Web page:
EFFAT reaction to Sustainable Use of Pesticide Regulation

Commission sets ambitious reduction targets but more needed to ensure agri-workers’ health and safety protection

With a three-month delay, the European Commission has finally released its proposals for the Regulation on the sustainable use of plant protection products (SUR) confirming the objective enshrined in the Farm to Fork Strategy of 50% pesticides use and risk reduction targets by 2030.

However, EFFAT finds clear shortcomings in the text which will need to be addressed throughout the upcoming legislative process:

Pesticide reduction: EFFAT welcomes the setting of the ambitious target of 50% reduction, as less pesticides use means less risks for agricultural workers’ health and safety. Nonetheless, EFFAT warns on the need to ensure strict and more effective monitoring of this reduction targets as data on the actual use of pesticides are far from being reliable. EFFAT also regrets the lack of personal accountability and sanctions for employers not respecting these reduction targets.

Lack of clarity on Health and Safety obligations: Despite the improvement of workers’ health and safety is one of the objectives of the Regulation, EFFAT regrets to see that the only references to existing EU health and safety legal acts are in the recitals. The regulation should better clarify the link between these new provisions and Occupational Health and Safety (OSH) employers’ obligations. The text should clarify how these new rules and existing OSH standards and obligations complement each other.

No recognition of occupational diseases linked to pesticide use: EFFAT regrets the lack of a clear obligation for Member States to recognise occupational diseases linked to pesticide use. For example, only France and Italy officially recognise Parkinson’s disease to be linked to farm work. Member States must facilitate the reporting of occupational cancers caused by pesticides and recognise and compensate them properly. EFFAT will advocate for the introduction of the right for each agricultural worker to access official documentation reporting the type of pesticides used during their work activity as demanded by the recently adopted EP Resolution on the Farm to Fork Strategy (point 13). This documentation would allow farm workers falling sick because of the exposure to pesticides to get occupational diseases properly recognised. The documentation would be crucial in those cases where the disease appears years after the end of the career as agricultural worker.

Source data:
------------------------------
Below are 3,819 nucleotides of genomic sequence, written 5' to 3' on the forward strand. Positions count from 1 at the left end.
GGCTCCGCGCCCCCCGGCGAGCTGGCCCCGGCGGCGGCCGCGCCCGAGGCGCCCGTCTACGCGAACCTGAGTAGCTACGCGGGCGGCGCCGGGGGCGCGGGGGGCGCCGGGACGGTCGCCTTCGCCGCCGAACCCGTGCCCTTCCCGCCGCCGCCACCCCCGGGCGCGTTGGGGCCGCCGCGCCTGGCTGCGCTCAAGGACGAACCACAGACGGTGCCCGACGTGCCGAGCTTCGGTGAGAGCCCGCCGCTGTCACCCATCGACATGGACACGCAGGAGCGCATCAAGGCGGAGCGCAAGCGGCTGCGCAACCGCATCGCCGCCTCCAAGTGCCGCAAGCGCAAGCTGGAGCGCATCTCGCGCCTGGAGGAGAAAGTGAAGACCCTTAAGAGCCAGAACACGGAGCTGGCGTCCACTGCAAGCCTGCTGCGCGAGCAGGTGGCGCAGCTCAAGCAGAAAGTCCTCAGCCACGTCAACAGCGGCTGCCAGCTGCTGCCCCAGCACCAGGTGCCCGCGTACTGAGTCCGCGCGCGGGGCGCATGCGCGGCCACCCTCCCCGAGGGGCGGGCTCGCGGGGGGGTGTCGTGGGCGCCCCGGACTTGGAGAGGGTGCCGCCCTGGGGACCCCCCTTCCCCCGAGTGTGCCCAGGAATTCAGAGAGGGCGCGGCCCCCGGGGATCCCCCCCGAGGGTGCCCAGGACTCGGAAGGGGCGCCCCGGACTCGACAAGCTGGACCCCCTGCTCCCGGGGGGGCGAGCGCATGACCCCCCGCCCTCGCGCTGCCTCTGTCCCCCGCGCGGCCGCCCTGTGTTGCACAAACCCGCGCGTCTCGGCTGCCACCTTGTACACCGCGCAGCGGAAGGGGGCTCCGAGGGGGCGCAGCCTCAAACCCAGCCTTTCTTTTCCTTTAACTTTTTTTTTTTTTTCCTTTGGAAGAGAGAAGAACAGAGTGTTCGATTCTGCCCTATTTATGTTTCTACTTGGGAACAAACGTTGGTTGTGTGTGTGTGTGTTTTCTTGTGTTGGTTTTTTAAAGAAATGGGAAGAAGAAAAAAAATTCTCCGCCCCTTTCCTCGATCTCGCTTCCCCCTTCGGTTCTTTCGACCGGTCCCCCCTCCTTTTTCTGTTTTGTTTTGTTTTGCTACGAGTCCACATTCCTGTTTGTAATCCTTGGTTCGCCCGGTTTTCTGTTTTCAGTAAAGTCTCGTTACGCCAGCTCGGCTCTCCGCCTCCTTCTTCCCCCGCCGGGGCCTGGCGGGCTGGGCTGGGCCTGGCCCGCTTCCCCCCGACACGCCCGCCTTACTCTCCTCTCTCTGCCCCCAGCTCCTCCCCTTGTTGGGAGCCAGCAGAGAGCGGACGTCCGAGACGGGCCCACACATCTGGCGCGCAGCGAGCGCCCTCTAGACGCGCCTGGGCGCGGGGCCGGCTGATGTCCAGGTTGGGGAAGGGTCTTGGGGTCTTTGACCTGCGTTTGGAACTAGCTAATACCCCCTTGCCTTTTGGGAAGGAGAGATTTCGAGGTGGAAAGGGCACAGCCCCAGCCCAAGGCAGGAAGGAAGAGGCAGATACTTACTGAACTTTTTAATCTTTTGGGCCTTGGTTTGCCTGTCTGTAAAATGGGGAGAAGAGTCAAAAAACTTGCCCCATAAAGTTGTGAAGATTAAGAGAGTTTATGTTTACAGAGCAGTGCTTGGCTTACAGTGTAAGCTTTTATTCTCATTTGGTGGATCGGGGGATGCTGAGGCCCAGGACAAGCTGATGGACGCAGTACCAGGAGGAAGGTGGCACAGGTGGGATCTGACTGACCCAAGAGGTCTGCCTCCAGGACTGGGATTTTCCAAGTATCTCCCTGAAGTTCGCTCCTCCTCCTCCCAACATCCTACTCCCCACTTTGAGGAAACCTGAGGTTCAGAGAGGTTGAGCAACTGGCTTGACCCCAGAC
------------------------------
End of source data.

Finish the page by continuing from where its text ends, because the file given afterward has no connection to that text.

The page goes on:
Social partners involvement must be strengthened: Social partners involvement in the definition of national action plans is key to anticipate change linked to pesticides use reduction. The involvement of social partners in such plans is however only mentioned in the recitals. EFFAT will work to ensure this becomes a clear obligation for all Member States.

Training: EFFAT supports the new stricter rules on training and certifications. However, EFFAT regrets to see that there is not a clear obligation for employers to provide and pay for training on pesticide use. The lack of distinction in the definition of professional user between employer and employees doesn’t help determine different role and responsibilities.

Just transition measures need better consideration: The text doesn’t include yet key EFFAT Just Transition measures such as the need to carry out rigorous socio-economic impact assessment linked to pesticide reduction, or the provision of resources linked to social conditionalities.

Kristjan Bragason, EFFAT General Secretary said: ‘This regulation is a good step towards building a more sustainable and safer agriculture sector. However, key changes are still needed because the pesticide peril in Europe is real. Exposure to pesticides and agrochemicals constitutes one of the major risks faced by farm workers although still largely underestimated. Protecting workers’ health and safety means striving for a truly sustainable agriculture’.

EFFAT will now closely follow the legislative process and advocate for key changes to the benefit  of all agri- workers in Europe



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